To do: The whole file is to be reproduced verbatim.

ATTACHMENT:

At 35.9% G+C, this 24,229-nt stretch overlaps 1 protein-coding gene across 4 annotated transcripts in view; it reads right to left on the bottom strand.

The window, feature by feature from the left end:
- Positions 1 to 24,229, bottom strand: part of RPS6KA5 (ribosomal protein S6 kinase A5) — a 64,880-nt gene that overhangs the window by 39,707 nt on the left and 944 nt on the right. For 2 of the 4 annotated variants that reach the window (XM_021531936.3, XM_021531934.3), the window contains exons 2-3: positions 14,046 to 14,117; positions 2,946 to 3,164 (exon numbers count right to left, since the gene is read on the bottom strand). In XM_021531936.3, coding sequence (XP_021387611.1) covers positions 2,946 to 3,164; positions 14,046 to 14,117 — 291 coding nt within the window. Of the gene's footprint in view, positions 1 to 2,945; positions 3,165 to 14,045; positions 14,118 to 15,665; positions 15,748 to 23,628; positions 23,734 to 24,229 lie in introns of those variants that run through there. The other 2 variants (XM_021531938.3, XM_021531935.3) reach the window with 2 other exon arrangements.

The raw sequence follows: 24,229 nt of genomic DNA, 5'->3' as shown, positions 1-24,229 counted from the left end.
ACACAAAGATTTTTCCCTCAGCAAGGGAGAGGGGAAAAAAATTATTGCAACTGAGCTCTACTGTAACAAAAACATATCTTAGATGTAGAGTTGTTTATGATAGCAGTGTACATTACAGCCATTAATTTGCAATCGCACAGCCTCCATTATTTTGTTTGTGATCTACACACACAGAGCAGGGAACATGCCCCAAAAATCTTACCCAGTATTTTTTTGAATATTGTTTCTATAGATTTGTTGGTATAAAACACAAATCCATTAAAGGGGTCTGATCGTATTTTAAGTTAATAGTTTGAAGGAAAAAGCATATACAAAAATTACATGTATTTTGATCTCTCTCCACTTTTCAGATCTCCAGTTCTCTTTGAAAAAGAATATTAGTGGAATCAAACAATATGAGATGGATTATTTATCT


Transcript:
At 35.9% G+C, this 24,229-nt stretch overlaps 1 protein-coding gene across 4 annotated transcripts in view; it reads right to left on the bottom strand.

The window, feature by feature from the left end:
- Positions 1 to 24,229, bottom strand: part of RPS6KA5 (ribosomal protein S6 kinase A5) — a 64,880-nt gene that overhangs the window by 39,707 nt on the left and 944 nt on the right. For 2 of the 4 annotated variants that reach the window (XM_021531936.3, XM_021531934.3), the window contains exons 2-3: positions 14,046 to 14,117; positions 2,946 to 3,164 (exon numbers count right to left, since the gene is read on the bottom strand). In XM_021531936.3, coding sequence (XP_021387611.1) covers positions 2,946 to 3,164; positions 14,046 to 14,117 — 291 coding nt within the window. Of the gene's footprint in view, positions 1 to 2,945; positions 3,165 to 14,045; positions 14,118 to 15,665; positions 15,748 to 23,628; positions 23,734 to 24,229 lie in introns of those variants that run through there. The other 2 variants (XM_021531938.3, XM_021531935.3) reach the window with 2 other exon arrangements.

The raw sequence follows: 24,229 nt of genomic DNA, 5'->3' as shown, positions 1-24,229 counted from the left end.
ACACAAAGATTTTTCCCTCAGCAAGGGAGAGGGGAAAAAAATTATTGCAACTGAGCTCTACTGTAACAAAAACATATCTTAGATGTAGAGTTGTTTATGATAGCAGTGTACATTACAGCCATTAATTTGCAATCGCACAGCCTCCATTATTTTGTTTGTGATCTACACACACAGAGCAGGGAACATGCCCCAAAAATCTTACCCAGTATTTTTTTGAATATTGTTTCTATAGATTTGTTGGTATAAAACACAAATCCATTAAAGGGGTCTGATCGTATTTTAAGTTAATAGTTTGAAGGAAAAAGCATATACAAAAATTACATGTATTTTGATCTCTCTCCACTTTTCAGATCTCCAGTTCTCTTTGAAAAAGAATATTAGTGGAATCAAACAATATGAGATGGATTATTTATCT